Notre-Dame de Senanque Abbey and Bonnieux

Trip Start Sep 24, 2009
Trip End Oct 04, 2009

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Flag of France  , Provence,
Wednesday, September 30, 2009

It was quite a study in contrasts moving from the bright, festive colors of Roussillon to the severely plain, unadorned walls of this medieval Cistercian Abbey. We originally sought out the Abbey, in part, because in most of the pictures of it, it is surrounded by lavender fields which the monks tend to support their order. Alas, it is too late for lavender! Still, the building is very majestic and sits alone in the bottom of a narrow valley with high cliffs on either side. The Abbey was founded in 1148 and construction and growth continued into the 13th century. It is still in use today, it's brothers having celebrated the 850th anniversary back in 1988. We took a very quiet tour of the Abbey. Silence is demanded as that is one of the vows of the brothers. When we were in more public areas the tour guide described the history of the order and the buildings in French. Lucy followed along interestedly. I looked for mason's marks on the blocks because I don't speak French. Ironically, the one place we went where we could not get a tour in English was the one that was the least interesting be be on a tour in without hearing the tour guide. In any other place one could entertain oneself by looking at paintings or sculptures or architectural features. Not here! Lots of white limestone blocks. Clear glass in the few windows. I challenged myself to try and come up with interesting photos to pass the time. The central cloister did have a little garden, so that made up for missing the one yesterday in Aix.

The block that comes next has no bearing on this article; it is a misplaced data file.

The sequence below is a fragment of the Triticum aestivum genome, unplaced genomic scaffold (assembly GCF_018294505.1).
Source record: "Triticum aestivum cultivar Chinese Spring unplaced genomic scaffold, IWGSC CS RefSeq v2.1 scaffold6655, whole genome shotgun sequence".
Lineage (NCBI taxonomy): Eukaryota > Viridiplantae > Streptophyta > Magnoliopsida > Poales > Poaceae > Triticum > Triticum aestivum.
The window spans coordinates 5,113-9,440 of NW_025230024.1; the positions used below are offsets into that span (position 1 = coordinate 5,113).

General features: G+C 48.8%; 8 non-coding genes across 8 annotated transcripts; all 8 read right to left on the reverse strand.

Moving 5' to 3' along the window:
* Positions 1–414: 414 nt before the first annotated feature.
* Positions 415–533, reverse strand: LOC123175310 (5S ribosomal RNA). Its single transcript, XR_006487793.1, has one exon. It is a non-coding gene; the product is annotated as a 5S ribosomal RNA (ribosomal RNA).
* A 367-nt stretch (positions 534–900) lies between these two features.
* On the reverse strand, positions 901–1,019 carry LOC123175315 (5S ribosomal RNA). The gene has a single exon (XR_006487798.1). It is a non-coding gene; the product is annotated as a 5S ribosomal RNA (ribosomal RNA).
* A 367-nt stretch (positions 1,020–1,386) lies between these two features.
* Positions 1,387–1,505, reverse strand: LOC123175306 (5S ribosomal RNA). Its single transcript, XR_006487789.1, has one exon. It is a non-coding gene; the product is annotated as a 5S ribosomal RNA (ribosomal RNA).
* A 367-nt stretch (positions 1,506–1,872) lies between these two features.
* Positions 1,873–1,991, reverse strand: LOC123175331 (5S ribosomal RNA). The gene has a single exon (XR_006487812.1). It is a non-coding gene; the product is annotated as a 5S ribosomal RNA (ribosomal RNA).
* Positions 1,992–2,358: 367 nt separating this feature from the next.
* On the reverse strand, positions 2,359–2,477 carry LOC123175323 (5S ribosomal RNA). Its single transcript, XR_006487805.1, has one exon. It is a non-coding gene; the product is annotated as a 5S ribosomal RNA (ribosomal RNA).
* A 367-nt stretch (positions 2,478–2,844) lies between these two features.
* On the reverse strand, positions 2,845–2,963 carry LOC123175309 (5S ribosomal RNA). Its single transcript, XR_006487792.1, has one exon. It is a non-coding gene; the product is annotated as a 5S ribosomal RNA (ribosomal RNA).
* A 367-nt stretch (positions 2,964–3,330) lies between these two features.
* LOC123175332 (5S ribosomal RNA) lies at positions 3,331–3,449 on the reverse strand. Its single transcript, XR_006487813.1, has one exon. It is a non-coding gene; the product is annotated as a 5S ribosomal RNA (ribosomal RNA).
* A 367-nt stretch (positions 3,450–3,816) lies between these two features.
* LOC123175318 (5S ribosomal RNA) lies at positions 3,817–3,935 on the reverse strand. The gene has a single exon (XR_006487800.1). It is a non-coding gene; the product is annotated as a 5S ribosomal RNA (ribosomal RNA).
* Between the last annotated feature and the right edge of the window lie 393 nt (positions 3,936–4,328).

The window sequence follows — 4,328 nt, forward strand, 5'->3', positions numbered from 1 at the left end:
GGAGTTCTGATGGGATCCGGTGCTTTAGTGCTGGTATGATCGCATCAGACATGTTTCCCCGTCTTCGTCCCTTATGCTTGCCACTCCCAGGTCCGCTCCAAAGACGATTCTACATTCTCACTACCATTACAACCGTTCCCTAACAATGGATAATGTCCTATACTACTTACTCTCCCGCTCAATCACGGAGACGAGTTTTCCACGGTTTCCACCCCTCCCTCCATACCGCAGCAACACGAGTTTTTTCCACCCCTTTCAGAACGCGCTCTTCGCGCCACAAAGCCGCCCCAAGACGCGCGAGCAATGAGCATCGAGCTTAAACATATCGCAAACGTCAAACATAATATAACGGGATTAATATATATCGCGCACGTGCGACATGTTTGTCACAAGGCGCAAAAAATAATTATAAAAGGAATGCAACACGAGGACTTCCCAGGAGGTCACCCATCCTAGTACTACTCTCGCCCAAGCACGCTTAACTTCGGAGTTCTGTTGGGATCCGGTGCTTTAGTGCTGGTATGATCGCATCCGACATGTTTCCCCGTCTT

If you wish to visit the Abbey yourself during the high season, visit the web site to purchase tickets in 48 hours in advance. The tours are very limited and are only in French.  An additional note of warning: it seems that the brothers don't want their visitors to enjoy any unnecessary comforts or amenities either.  There were inexplicably no toilet seats in an otherwise modern bathroom.

Note to the contemplative: If you wish to temporarily join the Cistercian's community of prayer for a while, the monastery has guest quarters if you write to Frere Hotelier.

We thought we could fit one more town in before sunset, so we flipped through the guidebook and decided on Bonnieux. It is another town perched on the top of a mountaintop. We drove partway in and then hiked up winding streets to the top where the "old church" stands. Of course this church only became the old one when the "new church" was built in the 19th century. We were very surprised to find that the view from Bonnieux is very different from the other towns. It is a little further south and east and is surrounded largely by a cedar forest, so we got a very different, but equally beautiful view from some of the others we enjoyed throughout the day. We had no luck getting snacks, and it was too early for dinner, so we had to cut our visit a little short or starve. On the way home I spotted a boulengerie and we picked up bread, tarts and Lucy got something with nuts.
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